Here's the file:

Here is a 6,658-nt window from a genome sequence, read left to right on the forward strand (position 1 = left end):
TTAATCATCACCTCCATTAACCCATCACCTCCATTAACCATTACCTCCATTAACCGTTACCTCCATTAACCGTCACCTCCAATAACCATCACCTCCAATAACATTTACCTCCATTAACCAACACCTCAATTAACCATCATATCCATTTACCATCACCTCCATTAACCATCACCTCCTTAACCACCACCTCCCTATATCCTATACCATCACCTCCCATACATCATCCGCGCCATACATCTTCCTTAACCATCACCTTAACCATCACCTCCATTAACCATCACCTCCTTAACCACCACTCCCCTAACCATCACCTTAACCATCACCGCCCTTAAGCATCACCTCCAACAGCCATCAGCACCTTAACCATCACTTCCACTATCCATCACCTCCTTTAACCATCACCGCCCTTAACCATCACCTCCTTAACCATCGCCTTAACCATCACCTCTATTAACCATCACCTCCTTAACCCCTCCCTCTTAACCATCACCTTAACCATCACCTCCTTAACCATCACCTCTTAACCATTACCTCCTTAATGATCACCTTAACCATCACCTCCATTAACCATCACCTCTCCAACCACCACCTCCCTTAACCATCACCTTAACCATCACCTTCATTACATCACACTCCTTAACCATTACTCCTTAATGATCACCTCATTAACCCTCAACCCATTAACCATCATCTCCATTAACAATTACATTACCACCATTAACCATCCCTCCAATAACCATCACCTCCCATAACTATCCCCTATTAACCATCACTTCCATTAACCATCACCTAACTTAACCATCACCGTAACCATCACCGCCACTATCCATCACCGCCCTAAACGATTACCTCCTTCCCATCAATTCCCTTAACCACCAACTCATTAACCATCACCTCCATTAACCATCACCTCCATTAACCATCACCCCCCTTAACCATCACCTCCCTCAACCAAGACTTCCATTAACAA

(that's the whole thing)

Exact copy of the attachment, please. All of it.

Here is a 6,658-nt window from a genome sequence, read left to right on the forward strand (position 1 = left end):
TTAATCATCACCTCCATTAACCCATCACCTCCATTAACCATTACCTCCATTAACCGTTACCTCCATTAACCGTCACCTCCAATAACCATCACCTCCAATAACATTTACCTCCATTAACCAACACCTCAATTAACCATCATATCCATTTACCATCACCTCCATTAACCATCACCTCCTTAACCACCACCTCCCTATATCCTATACCATCACCTCCCATACATCATCCGCGCCATACATCTTCCTTAACCATCACCTTAACCATCACCTCCATTAACCATCACCTCCTTAACCACCACTCCCCTAACCATCACCTTAACCATCACCGCCCTTAAGCATCACCTCCAACAGCCATCAGCACCTTAACCATCACTTCCACTATCCATCACCTCCTTTAACCATCACCGCCCTTAACCATCACCTCCTTAACCATCGCCTTAACCATCACCTCTATTAACCATCACCTCCTTAACCCCTCCCTCTTAACCATCACCTTAACCATCACCTCCTTAACCATCACCTCTTAACCATTACCTCCTTAATGATCACCTTAACCATCACCTCCATTAACCATCACCTCTCCAACCACCACCTCCCTTAACCATCACCTTAACCATCACCTTCATTACATCACACTCCTTAACCATTACTCCTTAATGATCACCTCATTAACCCTCAACCCATTAACCATCATCTCCATTAACAATTACATTACCACCATTAACCATCCCTCCAATAACCATCACCTCCCATAACTATCCCCTATTAACCATCACTTCCATTAACCATCACCTAACTTAACCATCACCGTAACCATCACCGCCACTATCCATCACCGCCCTAAACGATTACCTCCTTCCCATCAATTCCCTTAACCACCAACTCATTAACCATCACCTCCATTAACCATCACCTCCATTAACCATCACCCCCCTTAACCATCACCTCCCTCAACCAAGACTTCCATTAACAA